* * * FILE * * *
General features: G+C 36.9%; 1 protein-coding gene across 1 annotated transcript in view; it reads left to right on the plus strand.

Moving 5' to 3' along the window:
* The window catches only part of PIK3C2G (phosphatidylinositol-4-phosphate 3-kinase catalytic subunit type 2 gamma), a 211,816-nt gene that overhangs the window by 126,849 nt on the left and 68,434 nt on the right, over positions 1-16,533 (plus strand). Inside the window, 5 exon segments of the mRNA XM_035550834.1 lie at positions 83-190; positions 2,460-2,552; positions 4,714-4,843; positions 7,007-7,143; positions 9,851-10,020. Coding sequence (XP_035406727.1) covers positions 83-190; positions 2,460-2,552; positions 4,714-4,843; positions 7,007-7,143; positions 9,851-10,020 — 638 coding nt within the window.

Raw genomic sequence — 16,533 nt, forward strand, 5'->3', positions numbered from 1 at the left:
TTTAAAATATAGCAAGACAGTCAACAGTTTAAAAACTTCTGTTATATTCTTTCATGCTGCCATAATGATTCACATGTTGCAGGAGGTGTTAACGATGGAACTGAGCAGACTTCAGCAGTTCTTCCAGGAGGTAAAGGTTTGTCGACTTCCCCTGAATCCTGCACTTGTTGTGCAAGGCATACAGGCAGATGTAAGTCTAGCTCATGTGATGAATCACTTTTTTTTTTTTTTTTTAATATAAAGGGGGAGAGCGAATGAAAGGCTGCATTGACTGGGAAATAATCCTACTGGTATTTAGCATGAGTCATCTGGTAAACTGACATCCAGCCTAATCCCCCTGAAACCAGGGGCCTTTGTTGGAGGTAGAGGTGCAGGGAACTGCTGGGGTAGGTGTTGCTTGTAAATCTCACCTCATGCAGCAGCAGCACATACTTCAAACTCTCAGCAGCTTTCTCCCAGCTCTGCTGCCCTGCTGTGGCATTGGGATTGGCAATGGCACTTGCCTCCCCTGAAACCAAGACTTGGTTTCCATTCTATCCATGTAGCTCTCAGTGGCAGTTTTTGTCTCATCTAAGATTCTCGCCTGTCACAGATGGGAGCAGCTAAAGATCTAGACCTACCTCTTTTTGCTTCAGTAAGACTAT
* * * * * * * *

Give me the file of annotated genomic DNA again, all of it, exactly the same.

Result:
General features: G+C 36.9%; 1 protein-coding gene across 1 annotated transcript in view; it reads left to right on the plus strand.

Moving 5' to 3' along the window:
* The window catches only part of PIK3C2G (phosphatidylinositol-4-phosphate 3-kinase catalytic subunit type 2 gamma), a 211,816-nt gene that overhangs the window by 126,849 nt on the left and 68,434 nt on the right, over positions 1-16,533 (plus strand). Inside the window, 5 exon segments of the mRNA XM_035550834.1 lie at positions 83-190; positions 2,460-2,552; positions 4,714-4,843; positions 7,007-7,143; positions 9,851-10,020. Coding sequence (XP_035406727.1) covers positions 83-190; positions 2,460-2,552; positions 4,714-4,843; positions 7,007-7,143; positions 9,851-10,020 — 638 coding nt within the window.

Raw genomic sequence — 16,533 nt, forward strand, 5'->3', positions numbered from 1 at the left:
TTTAAAATATAGCAAGACAGTCAACAGTTTAAAAACTTCTGTTATATTCTTTCATGCTGCCATAATGATTCACATGTTGCAGGAGGTGTTAACGATGGAACTGAGCAGACTTCAGCAGTTCTTCCAGGAGGTAAAGGTTTGTCGACTTCCCCTGAATCCTGCACTTGTTGTGCAAGGCATACAGGCAGATGTAAGTCTAGCTCATGTGATGAATCACTTTTTTTTTTTTTTTTTAATATAAAGGGGGAGAGCGAATGAAAGGCTGCATTGACTGGGAAATAATCCTACTGGTATTTAGCATGAGTCATCTGGTAAACTGACATCCAGCCTAATCCCCCTGAAACCAGGGGCCTTTGTTGGAGGTAGAGGTGCAGGGAACTGCTGGGGTAGGTGTTGCTTGTAAATCTCACCTCATGCAGCAGCAGCACATACTTCAAACTCTCAGCAGCTTTCTCCCAGCTCTGCTGCCCTGCTGTGGCATTGGGATTGGCAATGGCACTTGCCTCCCCTGAAACCAAGACTTGGTTTCCATTCTATCCATGTAGCTCTCAGTGGCAGTTTTTGTCTCATCTAAGATTCTCGCCTGTCACAGATGGGAGCAGCTAAAGATCTAGACCTACCTCTTTTTGCTTCAGTAAGACTAT